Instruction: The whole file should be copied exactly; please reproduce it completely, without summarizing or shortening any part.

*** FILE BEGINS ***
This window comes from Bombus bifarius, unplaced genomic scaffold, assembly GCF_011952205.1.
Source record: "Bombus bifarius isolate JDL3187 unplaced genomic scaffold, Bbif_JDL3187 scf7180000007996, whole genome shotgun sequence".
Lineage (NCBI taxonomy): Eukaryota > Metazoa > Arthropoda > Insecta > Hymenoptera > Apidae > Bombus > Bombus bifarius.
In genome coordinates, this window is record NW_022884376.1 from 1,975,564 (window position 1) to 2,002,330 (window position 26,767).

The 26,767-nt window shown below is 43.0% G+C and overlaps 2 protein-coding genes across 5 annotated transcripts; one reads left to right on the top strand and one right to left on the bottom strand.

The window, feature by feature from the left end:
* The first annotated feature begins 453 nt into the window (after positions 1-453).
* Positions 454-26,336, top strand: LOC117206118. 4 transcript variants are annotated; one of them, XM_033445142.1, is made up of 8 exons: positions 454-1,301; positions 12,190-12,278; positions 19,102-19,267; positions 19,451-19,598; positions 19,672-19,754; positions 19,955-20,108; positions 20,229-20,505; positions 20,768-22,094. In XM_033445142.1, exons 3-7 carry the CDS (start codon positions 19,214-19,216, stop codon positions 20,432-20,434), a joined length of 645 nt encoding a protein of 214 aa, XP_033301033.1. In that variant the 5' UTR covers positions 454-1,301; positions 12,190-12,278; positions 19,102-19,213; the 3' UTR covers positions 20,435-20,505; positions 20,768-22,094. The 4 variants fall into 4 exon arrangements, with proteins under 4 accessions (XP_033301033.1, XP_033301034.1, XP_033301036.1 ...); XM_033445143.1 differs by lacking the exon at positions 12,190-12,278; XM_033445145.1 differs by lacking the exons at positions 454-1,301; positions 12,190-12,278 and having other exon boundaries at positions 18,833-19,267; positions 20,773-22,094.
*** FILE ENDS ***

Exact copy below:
This window comes from Bombus bifarius, unplaced genomic scaffold, assembly GCF_011952205.1.
Source record: "Bombus bifarius isolate JDL3187 unplaced genomic scaffold, Bbif_JDL3187 scf7180000007996, whole genome shotgun sequence".
Lineage (NCBI taxonomy): Eukaryota > Metazoa > Arthropoda > Insecta > Hymenoptera > Apidae > Bombus > Bombus bifarius.
In genome coordinates, this window is record NW_022884376.1 from 1,975,564 (window position 1) to 2,002,330 (window position 26,767).

The 26,767-nt window shown below is 43.0% G+C and overlaps 2 protein-coding genes across 5 annotated transcripts; one reads left to right on the top strand and one right to left on the bottom strand.

The window, feature by feature from the left end:
* The first annotated feature begins 453 nt into the window (after positions 1-453).
* Positions 454-26,336, top strand: LOC117206118. 4 transcript variants are annotated; one of them, XM_033445142.1, is made up of 8 exons: positions 454-1,301; positions 12,190-12,278; positions 19,102-19,267; positions 19,451-19,598; positions 19,672-19,754; positions 19,955-20,108; positions 20,229-20,505; positions 20,768-22,094. In XM_033445142.1, exons 3-7 carry the CDS (start codon positions 19,214-19,216, stop codon positions 20,432-20,434), a joined length of 645 nt encoding a protein of 214 aa, XP_033301033.1. In that variant the 5' UTR covers positions 454-1,301; positions 12,190-12,278; positions 19,102-19,213; the 3' UTR covers positions 20,435-20,505; positions 20,768-22,094. The 4 variants fall into 4 exon arrangements, with proteins under 4 accessions (XP_033301033.1, XP_033301034.1, XP_033301036.1 ...); XM_033445143.1 differs by lacking the exon at positions 12,190-12,278; XM_033445145.1 differs by lacking the exons at positions 454-1,301; positions 12,190-12,278 and having other exon boundaries at positions 18,833-19,267; positions 20,773-22,094.